My big reservation about taking the plunge into a trail runner or similar shoe is the mud and water on so many trails. I think of how often I'll walk or stand in 3-4 inches of water or slog through mud and it seems like an automatic that the crud would get in your shoes with trail runners and soak your feet. And it's been my experience that when my feet get wet I get blisters. Are there trail runners that are waterproof? Do they really breathe that much better that your feet dry more quickly than a conventional boot?

Your feet will absolutely get wet with sneakers, they'll also dry out so quickly that you'll rarely notice it for long. Ask yourself this: "How many times have my gore tex boots gotten completely soaked (wetted out) and then I ended up with soaked feet from sweat instead of water?". For me, the answer was almost every hike. I know that once my boots got wet, they stayed wet the entire hike, while with sneakers, they're dry in less than an hour (on an active day). I also highly recommend dirty girl gaiters to keep the mud out.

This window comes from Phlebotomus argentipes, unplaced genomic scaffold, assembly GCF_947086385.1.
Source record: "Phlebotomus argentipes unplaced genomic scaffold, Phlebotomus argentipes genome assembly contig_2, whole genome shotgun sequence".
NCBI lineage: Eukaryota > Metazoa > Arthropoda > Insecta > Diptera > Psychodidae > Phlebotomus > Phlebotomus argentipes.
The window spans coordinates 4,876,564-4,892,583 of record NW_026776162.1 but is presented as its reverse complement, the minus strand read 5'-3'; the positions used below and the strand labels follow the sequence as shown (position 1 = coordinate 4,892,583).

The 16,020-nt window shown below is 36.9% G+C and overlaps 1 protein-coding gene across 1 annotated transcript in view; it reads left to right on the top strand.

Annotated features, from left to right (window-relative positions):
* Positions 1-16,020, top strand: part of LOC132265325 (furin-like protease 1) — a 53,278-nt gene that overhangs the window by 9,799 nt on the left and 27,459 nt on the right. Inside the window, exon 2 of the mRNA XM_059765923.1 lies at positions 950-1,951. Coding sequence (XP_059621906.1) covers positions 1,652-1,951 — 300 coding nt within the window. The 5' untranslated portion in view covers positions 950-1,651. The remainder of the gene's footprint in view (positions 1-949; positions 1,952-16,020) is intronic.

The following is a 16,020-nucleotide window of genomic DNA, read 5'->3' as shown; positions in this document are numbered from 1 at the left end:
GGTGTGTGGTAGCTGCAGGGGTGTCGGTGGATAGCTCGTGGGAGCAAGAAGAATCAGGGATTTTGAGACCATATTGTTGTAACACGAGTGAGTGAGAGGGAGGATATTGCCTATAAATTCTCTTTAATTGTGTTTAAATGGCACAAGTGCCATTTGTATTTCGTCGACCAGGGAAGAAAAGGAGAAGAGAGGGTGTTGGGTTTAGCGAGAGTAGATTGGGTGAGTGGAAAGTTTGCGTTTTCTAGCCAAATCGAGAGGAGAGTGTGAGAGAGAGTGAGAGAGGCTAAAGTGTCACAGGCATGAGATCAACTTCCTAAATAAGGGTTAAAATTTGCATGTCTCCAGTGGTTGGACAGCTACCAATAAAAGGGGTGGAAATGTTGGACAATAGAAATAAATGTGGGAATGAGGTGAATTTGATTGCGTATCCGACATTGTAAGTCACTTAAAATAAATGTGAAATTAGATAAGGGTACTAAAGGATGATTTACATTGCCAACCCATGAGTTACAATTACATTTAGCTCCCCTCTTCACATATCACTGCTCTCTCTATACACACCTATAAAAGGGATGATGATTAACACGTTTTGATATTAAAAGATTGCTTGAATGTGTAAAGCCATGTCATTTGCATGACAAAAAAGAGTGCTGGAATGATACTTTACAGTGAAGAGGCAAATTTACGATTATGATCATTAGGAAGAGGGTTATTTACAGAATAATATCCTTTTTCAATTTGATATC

Lastly, what specific type of ankle brace do you wear now in your shoes? When I ruined my ankle in Sphinx Col I took 3 weeks off completely and then hiked about 5 weeks in a variety of wraps and braces which I generally found miserable (blisters, itchy, etc). The "least" worst option I stayed with was a model that had aluminum slats inside a stretch sleeve that laced up in the front like an ice skate. Over my normal sock it was fine but I really had to cram it into my Fugitives and screw around with it until I got it situated. I assume with a trail runner there is less issue above the ankle because no boot is there but the shoe must be a pretty snug fit.